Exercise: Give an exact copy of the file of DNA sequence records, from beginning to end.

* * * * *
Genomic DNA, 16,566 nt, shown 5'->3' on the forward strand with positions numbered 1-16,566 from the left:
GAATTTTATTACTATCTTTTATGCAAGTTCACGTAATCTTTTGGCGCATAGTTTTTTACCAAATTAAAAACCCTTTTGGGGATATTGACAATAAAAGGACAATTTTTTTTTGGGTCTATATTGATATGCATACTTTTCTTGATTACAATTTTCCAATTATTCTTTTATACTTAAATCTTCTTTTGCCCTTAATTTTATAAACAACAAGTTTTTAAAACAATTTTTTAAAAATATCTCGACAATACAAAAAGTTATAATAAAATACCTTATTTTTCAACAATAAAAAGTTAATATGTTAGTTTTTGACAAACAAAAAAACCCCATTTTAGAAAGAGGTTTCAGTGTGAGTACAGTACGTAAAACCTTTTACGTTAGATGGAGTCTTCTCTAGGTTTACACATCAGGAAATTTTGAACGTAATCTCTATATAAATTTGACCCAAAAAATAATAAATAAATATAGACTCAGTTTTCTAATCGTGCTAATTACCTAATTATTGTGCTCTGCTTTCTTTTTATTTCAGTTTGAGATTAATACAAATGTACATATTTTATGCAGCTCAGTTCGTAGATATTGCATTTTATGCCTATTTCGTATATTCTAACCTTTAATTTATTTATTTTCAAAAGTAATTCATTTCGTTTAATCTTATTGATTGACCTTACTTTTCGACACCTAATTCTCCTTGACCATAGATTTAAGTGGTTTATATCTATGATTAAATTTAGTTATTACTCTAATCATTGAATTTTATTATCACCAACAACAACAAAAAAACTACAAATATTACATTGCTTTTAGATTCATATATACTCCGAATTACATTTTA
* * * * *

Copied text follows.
Genomic DNA, 16,566 nt, shown 5'->3' on the forward strand with positions numbered 1-16,566 from the left:
GAATTTTATTACTATCTTTTATGCAAGTTCACGTAATCTTTTGGCGCATAGTTTTTTACCAAATTAAAAACCCTTTTGGGGATATTGACAATAAAAGGACAATTTTTTTTTGGGTCTATATTGATATGCATACTTTTCTTGATTACAATTTTCCAATTATTCTTTTATACTTAAATCTTCTTTTGCCCTTAATTTTATAAACAACAAGTTTTTAAAACAATTTTTTAAAAATATCTCGACAATACAAAAAGTTATAATAAAATACCTTATTTTTCAACAATAAAAAGTTAATATGTTAGTTTTTGACAAACAAAAAAACCCCATTTTAGAAAGAGGTTTCAGTGTGAGTACAGTACGTAAAACCTTTTACGTTAGATGGAGTCTTCTCTAGGTTTACACATCAGGAAATTTTGAACGTAATCTCTATATAAATTTGACCCAAAAAATAATAAATAAATATAGACTCAGTTTTCTAATCGTGCTAATTACCTAATTATTGTGCTCTGCTTTCTTTTTATTTCAGTTTGAGATTAATACAAATGTACATATTTTATGCAGCTCAGTTCGTAGATATTGCATTTTATGCCTATTTCGTATATTCTAACCTTTAATTTATTTATTTTCAAAAGTAATTCATTTCGTTTAATCTTATTGATTGACCTTACTTTTCGACACCTAATTCTCCTTGACCATAGATTTAAGTGGTTTATATCTATGATTAAATTTAGTTATTACTCTAATCATTGAATTTTATTATCACCAACAACAACAAAAAAACTACAAATATTACATTGCTTTTAGATTCATATATACTCCGAATTACATTTTA